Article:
Frank Applebee
Page updated 07-Aug-2012

The two Applebees were both well known characters in the early days of motorcycle sport. Frank W 'Pa' Applebee, even in those early days, was regarded a 'senior' figure (hence the soubriquet) having started his career on bicycles. He competed in the very first Isle of Man TT in 1907, along with his son, also Frank (F A). In that historic event, 'Pa' finished 8th on his Rex, though Frank Jnr. DNF.

Applebee, Kuhn & Clark - Start 1920 Junior TT.
The Levis team at the start of the 1920 Junior race. Frank 'Pa' Applebee (13), Gus Kuhn (14) and the
winner of the 250 class R O Ronald Clark (25).

Both of them were to regularly return to the Island and in 1920 the Times reported on the Junior TT: "Special interest was centred in the performance of F W Applebee on a Baby Levis. This veteran of road racing is 58 years of age." Gus Kuhn, who was also in the Levis team, at the age of 21 may have been amongst the youngest riders. Cyril Williams, the winner on his AJS, 'paddled' the machine home by feet power for the last four miles, and was still ten minutes ahead of 2nd and 3rd place men. However, the Times went on to report that "The Nisbet motor-cycling trophy has been awarded to Mr F W Applebee, a Londoner, 58 years old. The award is offered to the rider in either of the Tourist Trophy races who gives the best display of pluck and endurance. Mr Applebee refused to be beaten by ignition trouble in the Junior race and made many adjustments, riding magnificently in order to finish the course." He finished 9th overall (3rd in the 250 class).

Back in 1905 'Pa' was competing on his Rex in the Brighton Motor Week and finished second in the handicap for Auto-cycles, with a 10 sec start. Then in September 1906, the annual races of the Auto-Cycle Club were held at Canning Town Track, before about 1,500 spectators. 'Pa' on his 3¼ Rex was second in the Five Miles Tourist Handicap, now with a 45s handicap.

The second annual motor-cycle race meeting of the Essex Motor Club took place in July 1907. Some 4,000 spectators witnessed the various events. There was a Tourist Trophy match of five miles for a gold medal between Mr F W Applebee, representing England, and Mr Martin Geiger of Germany. The machines they rode were the same ones they used in the Tourist Trophy race in the Isle of Man the previous month. Mr Applebee had some difficulty in getting off, but from start to finish the German drew ahead, winning easily by a lap and a half (half a mile).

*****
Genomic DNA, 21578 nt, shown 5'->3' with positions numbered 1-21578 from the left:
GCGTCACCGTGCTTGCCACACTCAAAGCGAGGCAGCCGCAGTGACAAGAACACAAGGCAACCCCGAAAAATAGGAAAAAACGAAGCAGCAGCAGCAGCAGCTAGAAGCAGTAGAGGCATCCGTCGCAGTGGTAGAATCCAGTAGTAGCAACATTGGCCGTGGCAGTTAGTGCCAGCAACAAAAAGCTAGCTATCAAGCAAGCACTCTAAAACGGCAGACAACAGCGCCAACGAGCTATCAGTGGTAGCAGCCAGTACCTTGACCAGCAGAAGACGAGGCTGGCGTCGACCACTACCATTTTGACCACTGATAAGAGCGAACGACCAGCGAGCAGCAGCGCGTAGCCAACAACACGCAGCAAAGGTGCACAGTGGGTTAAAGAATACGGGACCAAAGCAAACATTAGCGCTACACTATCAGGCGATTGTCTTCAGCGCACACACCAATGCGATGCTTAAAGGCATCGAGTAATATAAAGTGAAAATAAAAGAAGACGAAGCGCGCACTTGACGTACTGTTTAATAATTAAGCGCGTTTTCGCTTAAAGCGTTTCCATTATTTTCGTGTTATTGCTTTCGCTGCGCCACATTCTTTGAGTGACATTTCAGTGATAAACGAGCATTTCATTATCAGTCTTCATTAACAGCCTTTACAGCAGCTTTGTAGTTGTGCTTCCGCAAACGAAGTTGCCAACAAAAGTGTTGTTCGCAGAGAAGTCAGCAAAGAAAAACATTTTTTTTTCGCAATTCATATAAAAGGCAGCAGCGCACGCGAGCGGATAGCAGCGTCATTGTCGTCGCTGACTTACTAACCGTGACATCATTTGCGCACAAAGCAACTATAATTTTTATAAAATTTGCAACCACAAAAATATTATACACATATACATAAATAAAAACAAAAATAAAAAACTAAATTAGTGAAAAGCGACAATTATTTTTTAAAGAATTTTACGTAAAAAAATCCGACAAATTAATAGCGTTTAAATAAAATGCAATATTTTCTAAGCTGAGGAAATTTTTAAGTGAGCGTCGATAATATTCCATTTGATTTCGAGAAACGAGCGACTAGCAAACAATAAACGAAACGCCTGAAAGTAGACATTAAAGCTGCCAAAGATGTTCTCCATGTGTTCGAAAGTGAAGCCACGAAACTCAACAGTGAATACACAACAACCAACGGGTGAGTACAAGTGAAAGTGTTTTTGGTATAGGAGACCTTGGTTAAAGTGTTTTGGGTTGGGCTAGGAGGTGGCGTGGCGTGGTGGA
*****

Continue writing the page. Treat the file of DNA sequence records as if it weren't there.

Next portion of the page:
In the following month both Applebees competed in the Auto-Cycle Club's Six Day Trial. 'Pa' was on his 3½hp Rex and Frank Jnr on a 6hp Rex. Both retired.

At the 1908 Easter meeting, motorcycling was a new departure for the Brooklands track, and judging by the interest displayed by the crowd, an exceedingly popular one. 'Pa' was entered on a 5hp Rex. In July he won a Gold Medal in the ACU Land's End to John O'Groats Trial.

The first motorcycle competition of 1909 took place on 21st January when the ACU's quarterly trial was held over the 125 miles course: from Uxbridge to Banbury, then back by a different route. During most of the early part of the journey the roads were frozen hard, although in shady places the surface was greasy. As the trial proceeded the roads became more greasy and there were several cases of side-slipping. A timed test was held at Dashwood Hill, about 17 miles from the start, and F W Applebee on his 3½hp Rex made a non-stop run.

Thanks to Rodney Hammett from Sydney, Australia who is the grandson of Frank Jnr. He supplied some additional information for this article as well as this lovely picture from 1895 of Frank 'Pa' Applebee with some of his cycling trophies.

In October, back at the ACU annual meet at Canning Town Track, 'Pa' was 3rd on his Rex in Five Miles Touring Machine handicap race.

Forty-nine riders lined up for the five-lap Senior TT in 1912, and it was FA Applebee's howling two-stroke Scott which led the way, a year after Oliver Godfrey won in 1911. FA and Oliver were to set up a motor cycle dealership called Godfreys. Both served in the RFC during WW1, but unfortunately Oliver was killed in 1919. FA had a very successful business in Godfreys with a number of showrooms and garages, including the head office in Great Portland Street, London.

On August 23rd 1920 the Six Days Motor-Cycle Trial started at Darlington. It was reported that "Hundreds of spectators lined the bank to witness the ascents. Not more than 20% of the competitors made clean ascents. F W Applebee, who lays claim to three score years, after nearly charging the bank, slipped sideways to the road centre, recovered cleverly, and dashed for the summit, which he reached without further adventure." 'Pa' had to retire on the last day at Brooklands owing to gear-box trouble. Frank Jnr on an ABC finished in his class (500cc Solo).

Four years later, in the 1924 London to Edinburgh Trial, 'Pa' on a Levis and Gus, on his Calthorpe, both won Gold medals.